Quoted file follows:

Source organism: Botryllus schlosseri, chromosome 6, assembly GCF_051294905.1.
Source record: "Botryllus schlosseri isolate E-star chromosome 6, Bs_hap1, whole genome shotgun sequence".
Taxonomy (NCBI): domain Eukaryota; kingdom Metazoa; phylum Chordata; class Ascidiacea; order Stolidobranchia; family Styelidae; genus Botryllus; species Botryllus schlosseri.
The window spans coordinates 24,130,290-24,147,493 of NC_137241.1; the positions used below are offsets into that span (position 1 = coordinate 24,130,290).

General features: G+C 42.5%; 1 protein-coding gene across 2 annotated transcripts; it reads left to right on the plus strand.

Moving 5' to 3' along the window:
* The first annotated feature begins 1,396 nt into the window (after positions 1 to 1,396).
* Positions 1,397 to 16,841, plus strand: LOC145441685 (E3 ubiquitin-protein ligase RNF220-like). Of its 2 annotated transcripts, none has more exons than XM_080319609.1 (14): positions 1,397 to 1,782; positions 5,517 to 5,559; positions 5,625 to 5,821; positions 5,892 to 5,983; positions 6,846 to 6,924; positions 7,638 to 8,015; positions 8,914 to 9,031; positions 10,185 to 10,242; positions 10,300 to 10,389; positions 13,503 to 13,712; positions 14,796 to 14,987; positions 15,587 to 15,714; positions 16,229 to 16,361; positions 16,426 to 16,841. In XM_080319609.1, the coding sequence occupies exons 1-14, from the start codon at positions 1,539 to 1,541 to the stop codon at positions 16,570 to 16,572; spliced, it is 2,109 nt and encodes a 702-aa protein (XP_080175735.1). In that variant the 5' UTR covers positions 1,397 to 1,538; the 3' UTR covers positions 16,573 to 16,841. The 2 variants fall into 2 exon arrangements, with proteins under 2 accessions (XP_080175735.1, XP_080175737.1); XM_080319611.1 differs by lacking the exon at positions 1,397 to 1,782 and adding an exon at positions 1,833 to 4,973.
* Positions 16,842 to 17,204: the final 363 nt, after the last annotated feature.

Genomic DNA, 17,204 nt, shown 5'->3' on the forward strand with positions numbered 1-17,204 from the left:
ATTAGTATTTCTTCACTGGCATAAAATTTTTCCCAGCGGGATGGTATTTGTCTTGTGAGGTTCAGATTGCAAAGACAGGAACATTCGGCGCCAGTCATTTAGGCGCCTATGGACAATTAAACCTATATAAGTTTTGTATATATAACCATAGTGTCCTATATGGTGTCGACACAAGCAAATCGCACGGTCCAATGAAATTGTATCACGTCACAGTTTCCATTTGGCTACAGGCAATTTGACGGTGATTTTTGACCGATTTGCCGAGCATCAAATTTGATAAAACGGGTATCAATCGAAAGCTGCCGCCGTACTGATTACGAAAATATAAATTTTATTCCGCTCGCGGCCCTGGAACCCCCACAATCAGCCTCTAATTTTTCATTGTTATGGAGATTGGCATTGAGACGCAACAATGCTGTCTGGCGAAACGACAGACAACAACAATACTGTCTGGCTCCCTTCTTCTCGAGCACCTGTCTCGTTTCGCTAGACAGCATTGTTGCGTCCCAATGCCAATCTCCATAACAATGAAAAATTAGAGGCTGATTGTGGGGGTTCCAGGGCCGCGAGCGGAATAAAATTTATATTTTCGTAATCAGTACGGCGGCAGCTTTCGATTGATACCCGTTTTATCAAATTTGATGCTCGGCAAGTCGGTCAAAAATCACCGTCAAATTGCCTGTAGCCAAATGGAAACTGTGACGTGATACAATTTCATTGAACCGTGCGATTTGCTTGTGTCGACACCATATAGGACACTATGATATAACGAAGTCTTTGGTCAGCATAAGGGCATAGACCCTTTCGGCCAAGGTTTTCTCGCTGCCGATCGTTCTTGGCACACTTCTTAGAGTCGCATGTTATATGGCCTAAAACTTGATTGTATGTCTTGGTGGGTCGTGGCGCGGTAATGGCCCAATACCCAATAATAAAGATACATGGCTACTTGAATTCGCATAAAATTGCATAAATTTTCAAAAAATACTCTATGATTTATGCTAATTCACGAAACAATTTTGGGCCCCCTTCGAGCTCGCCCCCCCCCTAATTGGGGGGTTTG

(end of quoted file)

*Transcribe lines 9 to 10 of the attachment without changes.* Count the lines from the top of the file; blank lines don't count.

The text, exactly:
* Positions 16,842 to 17,204: the final 363 nt, after the last annotated feature.

Genomic DNA, 17,204 nt, shown 5'->3' on the forward strand with positions numbered 1-17,204 from the left: